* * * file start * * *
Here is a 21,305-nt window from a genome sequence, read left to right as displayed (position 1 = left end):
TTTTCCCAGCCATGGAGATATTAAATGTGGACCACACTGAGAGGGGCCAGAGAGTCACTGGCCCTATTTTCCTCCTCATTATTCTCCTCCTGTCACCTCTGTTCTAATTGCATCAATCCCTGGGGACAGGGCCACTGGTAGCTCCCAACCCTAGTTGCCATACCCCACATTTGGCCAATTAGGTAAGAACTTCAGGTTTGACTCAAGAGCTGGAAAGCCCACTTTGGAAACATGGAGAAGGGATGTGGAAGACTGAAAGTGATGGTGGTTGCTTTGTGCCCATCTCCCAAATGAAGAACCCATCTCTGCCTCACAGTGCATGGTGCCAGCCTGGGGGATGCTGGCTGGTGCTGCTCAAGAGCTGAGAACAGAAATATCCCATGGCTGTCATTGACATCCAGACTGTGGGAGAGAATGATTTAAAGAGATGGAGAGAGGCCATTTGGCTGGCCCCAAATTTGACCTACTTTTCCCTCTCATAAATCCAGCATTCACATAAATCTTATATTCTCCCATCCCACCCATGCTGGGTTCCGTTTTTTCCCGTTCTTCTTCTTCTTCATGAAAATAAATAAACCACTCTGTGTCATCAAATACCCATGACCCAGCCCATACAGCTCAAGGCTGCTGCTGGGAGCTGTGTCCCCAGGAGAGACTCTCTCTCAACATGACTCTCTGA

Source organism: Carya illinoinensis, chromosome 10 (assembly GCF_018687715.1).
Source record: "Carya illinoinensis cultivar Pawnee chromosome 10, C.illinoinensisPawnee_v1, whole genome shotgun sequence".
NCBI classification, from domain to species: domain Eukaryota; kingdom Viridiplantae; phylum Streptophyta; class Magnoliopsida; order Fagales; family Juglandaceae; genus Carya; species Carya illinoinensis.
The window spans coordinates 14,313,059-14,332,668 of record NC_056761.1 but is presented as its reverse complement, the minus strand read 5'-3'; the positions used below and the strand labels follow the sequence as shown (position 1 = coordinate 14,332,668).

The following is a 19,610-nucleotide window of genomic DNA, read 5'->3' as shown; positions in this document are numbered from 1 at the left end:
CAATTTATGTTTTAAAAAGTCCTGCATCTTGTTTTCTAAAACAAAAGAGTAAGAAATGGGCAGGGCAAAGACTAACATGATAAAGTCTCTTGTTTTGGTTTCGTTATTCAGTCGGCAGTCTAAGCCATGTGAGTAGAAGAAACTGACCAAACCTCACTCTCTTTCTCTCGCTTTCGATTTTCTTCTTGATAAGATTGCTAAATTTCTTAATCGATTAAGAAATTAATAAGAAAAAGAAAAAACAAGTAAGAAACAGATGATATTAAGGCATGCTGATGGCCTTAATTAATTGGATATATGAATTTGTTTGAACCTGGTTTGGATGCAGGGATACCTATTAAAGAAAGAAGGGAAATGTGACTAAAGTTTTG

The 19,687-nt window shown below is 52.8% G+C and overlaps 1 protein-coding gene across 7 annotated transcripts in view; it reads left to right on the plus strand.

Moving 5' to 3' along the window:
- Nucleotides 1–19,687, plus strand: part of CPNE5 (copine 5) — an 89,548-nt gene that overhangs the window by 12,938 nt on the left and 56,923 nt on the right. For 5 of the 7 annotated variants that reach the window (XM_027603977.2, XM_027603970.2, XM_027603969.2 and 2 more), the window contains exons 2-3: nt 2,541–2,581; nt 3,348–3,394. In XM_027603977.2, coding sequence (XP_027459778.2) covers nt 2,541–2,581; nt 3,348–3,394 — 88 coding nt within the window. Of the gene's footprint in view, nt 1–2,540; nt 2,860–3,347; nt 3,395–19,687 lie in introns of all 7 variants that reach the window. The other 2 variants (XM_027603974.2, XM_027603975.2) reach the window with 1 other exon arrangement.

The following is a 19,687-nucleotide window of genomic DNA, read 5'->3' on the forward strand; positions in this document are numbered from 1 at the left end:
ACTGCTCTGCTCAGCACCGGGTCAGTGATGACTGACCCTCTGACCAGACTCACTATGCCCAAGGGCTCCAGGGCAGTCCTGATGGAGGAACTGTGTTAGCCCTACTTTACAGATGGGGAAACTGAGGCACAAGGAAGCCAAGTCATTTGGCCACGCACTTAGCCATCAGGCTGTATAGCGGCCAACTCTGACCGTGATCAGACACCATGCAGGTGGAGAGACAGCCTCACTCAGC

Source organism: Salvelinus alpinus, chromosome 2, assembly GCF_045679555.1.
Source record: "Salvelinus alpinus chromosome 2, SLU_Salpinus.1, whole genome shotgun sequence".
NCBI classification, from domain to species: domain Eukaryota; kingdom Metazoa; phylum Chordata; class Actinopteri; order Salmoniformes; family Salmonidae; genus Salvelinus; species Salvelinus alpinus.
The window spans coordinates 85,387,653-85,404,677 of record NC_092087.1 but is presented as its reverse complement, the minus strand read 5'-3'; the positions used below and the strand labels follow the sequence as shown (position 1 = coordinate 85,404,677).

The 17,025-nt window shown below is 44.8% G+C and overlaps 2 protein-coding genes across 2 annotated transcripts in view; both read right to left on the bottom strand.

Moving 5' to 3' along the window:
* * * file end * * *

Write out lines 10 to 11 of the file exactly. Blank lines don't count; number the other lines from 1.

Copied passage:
Moving 5' to 3' along the window:
- Nucleotides 1–19,687, plus strand: part of CPNE5 (copine 5) — an 89,548-nt gene that overhangs the window by 12,938 nt on the left and 56,923 nt on the right. For 5 of the 7 annotated variants that reach the window (XM_027603977.2, XM_027603970.2, XM_027603969.2 and 2 more), the window contains exons 2-3: nt 2,541–2,581; nt 3,348–3,394. In XM_027603977.2, coding sequence (XP_027459778.2) covers nt 2,541–2,581; nt 3,348–3,394 — 88 coding nt within the window. Of the gene's footprint in view, nt 1–2,540; nt 2,860–3,347; nt 3,395–19,687 lie in introns of all 7 variants that reach the window. The other 2 variants (XM_027603974.2, XM_027603975.2) reach the window with 1 other exon arrangement.